While this remote 115 island nation off the coast of Africa is known for its narrow, winding hilltop roads, Desroches Island is a dreamy departure. The largest in Seychelles’ Amirante Islands, it channels the Maldives with its entirely flat layout and private Four Seasons resort.
Opened in 2018, the Four Seasons Seychelles at Desroches Island surrounds one of the world’s smallest airstrips, welcoming private planes and local outfitters for the 35-minute scenic flight from Seychelles International Airport in Mahé.
From Safari to Sand
When we skidded onto the runway, the staff was standing nearby, windblown but waving. A buggy promptly shuttled my father and me to our Two-Bedroom Presidential Villa, one of 71 villas, suites and residences on the island. As part of the Safari & Islands Collection, we came from the plains of the Four Seasons Safari Lodge Serengeti to the sands of Four Seasons Desroches.
With private beach access from every villa, we quickly made our way out onto the soft silica to dip our toes in the rolling waves. After a quick swim, the swinging hammock and a new book from the resort’s library collection came calling.
Rustic Chic Personified
With rumbling stomachs, we rode our villa bicycles to the island’s main restaurant, Claudine, for a light lunch of locally-caught red snapper ceviche. As our forks hit the plates, black clouds started to brew. A storm front in Mauritius caused volatile weather in Seychelles but spending time lounging in the villa was no hardship.
Rustic in design, each thatched-roof villa has a combination of mosaic tiles and Dabema wood throughout. Thoughtful touches from woven art inspired by the island’s African culture to door handles inspired by tree branches decorate the rooms.
Black and white Aztec-style rugs are laid on Dabema wood floors with black matte finishings throughout the bathroom. Pops of pink in the decor and green leafy palms add fun and a touch of whimsy to the space.
But it’s the outdoor areas that beckon. There are plush, covered cabanas alongside plunge pools, lounge chairs and umbrellas in front of your private piece of sand. Some villas even have a spiral staircase with a viewing area ideal for catching the sunset.
You’re on Island Time
When the beach weather turned from bad to worse, we hopped on bikes for an island ride through the lush jungle roads. While the humidity got the best of us, we stopped at Madame Zabre beach, one of the island’s premier snorkeling destinations. The resort has two cabanas set up with self-service lounge chairs, ice-cold water and a bathroom on the sand.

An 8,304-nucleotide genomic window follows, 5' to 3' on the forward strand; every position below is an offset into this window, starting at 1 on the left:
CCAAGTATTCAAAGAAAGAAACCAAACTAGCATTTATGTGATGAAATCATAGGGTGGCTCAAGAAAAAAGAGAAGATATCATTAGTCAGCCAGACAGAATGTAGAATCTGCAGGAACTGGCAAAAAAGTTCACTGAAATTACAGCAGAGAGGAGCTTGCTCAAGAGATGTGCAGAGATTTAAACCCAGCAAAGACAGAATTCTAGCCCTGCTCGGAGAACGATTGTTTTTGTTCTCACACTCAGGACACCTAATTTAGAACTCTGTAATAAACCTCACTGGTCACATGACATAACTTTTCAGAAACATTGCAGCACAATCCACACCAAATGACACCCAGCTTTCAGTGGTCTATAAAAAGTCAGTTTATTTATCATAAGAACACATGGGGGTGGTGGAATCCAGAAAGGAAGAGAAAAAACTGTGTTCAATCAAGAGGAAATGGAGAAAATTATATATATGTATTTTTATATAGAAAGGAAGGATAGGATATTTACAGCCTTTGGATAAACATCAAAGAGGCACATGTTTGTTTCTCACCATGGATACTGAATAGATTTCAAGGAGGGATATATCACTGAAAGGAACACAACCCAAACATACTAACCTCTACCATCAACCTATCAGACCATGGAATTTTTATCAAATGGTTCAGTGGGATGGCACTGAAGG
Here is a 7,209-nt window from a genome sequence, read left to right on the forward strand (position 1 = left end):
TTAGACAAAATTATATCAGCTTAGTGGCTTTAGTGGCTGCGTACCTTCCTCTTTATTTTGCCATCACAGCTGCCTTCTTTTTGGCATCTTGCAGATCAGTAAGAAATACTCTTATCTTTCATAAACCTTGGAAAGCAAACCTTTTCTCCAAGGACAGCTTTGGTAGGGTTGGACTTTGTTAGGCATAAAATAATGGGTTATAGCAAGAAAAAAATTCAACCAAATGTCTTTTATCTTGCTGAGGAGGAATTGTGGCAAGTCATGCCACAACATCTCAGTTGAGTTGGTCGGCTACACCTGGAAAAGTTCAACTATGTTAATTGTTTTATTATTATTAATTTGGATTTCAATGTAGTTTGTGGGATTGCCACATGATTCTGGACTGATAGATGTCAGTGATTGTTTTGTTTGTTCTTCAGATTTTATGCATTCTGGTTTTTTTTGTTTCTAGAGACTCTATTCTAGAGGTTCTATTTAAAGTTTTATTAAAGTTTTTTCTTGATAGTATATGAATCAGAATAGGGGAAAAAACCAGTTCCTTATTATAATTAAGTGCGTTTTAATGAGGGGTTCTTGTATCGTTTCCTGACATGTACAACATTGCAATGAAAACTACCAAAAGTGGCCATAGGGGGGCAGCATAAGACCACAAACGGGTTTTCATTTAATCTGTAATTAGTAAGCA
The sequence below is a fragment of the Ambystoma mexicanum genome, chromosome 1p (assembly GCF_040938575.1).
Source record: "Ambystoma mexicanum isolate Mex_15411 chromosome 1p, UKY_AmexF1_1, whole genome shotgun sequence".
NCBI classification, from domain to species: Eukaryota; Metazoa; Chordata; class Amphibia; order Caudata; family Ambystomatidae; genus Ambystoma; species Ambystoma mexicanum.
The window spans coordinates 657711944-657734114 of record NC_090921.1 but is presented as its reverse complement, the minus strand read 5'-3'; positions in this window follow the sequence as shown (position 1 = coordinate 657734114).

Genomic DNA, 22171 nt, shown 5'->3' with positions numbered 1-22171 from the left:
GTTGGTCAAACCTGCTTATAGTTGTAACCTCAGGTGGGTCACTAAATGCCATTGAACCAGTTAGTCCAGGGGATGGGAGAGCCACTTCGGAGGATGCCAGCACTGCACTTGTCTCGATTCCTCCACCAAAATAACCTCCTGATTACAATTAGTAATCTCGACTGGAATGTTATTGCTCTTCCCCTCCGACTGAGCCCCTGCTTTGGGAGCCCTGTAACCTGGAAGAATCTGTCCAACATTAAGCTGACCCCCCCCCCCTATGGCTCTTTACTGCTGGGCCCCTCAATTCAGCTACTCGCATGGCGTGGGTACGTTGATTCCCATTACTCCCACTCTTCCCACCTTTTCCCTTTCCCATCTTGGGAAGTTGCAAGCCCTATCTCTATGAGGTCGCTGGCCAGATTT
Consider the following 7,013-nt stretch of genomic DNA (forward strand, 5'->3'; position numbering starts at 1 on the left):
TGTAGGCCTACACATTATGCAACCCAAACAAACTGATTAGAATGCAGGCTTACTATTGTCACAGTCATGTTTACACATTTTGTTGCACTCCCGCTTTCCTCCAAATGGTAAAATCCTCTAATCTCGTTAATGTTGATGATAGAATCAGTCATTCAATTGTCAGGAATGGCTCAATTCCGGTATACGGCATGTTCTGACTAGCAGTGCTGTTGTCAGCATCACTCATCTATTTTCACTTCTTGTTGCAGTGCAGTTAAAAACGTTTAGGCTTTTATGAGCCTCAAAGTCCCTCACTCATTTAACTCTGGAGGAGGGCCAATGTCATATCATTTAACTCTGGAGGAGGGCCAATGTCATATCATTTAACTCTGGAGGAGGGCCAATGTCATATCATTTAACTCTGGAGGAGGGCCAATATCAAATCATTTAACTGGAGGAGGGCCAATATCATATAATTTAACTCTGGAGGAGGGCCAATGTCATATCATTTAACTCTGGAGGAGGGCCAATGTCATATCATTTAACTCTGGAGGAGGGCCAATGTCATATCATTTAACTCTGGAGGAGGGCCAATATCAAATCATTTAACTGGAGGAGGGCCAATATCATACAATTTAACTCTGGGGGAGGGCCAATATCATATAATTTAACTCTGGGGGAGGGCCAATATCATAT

We rode on to one of the island’s most exciting areas, the Tortoise Sanctuary. Here, hundreds of baby and fully-grown Aldabra tortoises are protected by the Island Conservation Society. Every Monday and Wednesday, guests can partake in an afternoon feeding of these gentle creatures led by a member of the environmental group.
Soothing Ocean Sounds
What do you do on a tropical island when it’s raining? The spa holds the answers. As the drops started to fall, Berto led me in a calming Sound Healing Therapy session. The gentle singing of his Tibetan bowls combined with the patter of rain on the window and the fierce crashing of waves on the nearby beach had me nodding off within minutes.
The lull from the ocean continues during my Sound of The Waves massage. Using eggs filled with warm local baobab seeds, my Seychellois practitioner gently moved them up and down my limbs, mimicking the movement of the waves.
Known for its freshly caught octopus, red snapper and world-class fly-fishing, there’s no shortage of seafood in Seychelles.
As the storm started to calm, the Lighthouse illuminated. A favorite among guests, the first floor is a grill and raw bar restaurant. It has a spiral staircase leading up to the top and a second-floor lounge area for pre-dinner, sunset cocktails.
Inside catch-of-the-day sashimi and crispy tuna nigiri are a go-to. My dad opted for the melt-in-your-mouth black cod dish, while I deviated from the shellfish theme and ordered a dry-aged Galicia striploin with a side of mashed sweet potato made with organic coconut oil and macadamia nuts.
Here Comes the Sun
The following morning, after a sprawling buffet of fresh tropical fruits, homemade coconut yogurt and French toast topped with crispy bacon, the sun appeared.
Suddenly the beaches turned a blinding white, the ocean a light emerald green, and hours later, my skin a bright lobster red. Strolling down the beach, past stranded driftwood and shuffling hermit crabs, the palm trees undulated like the waves.
In all its illuminated glory, it was easy to see why people crave the beauty and simplicity of this barefoot castaway private island.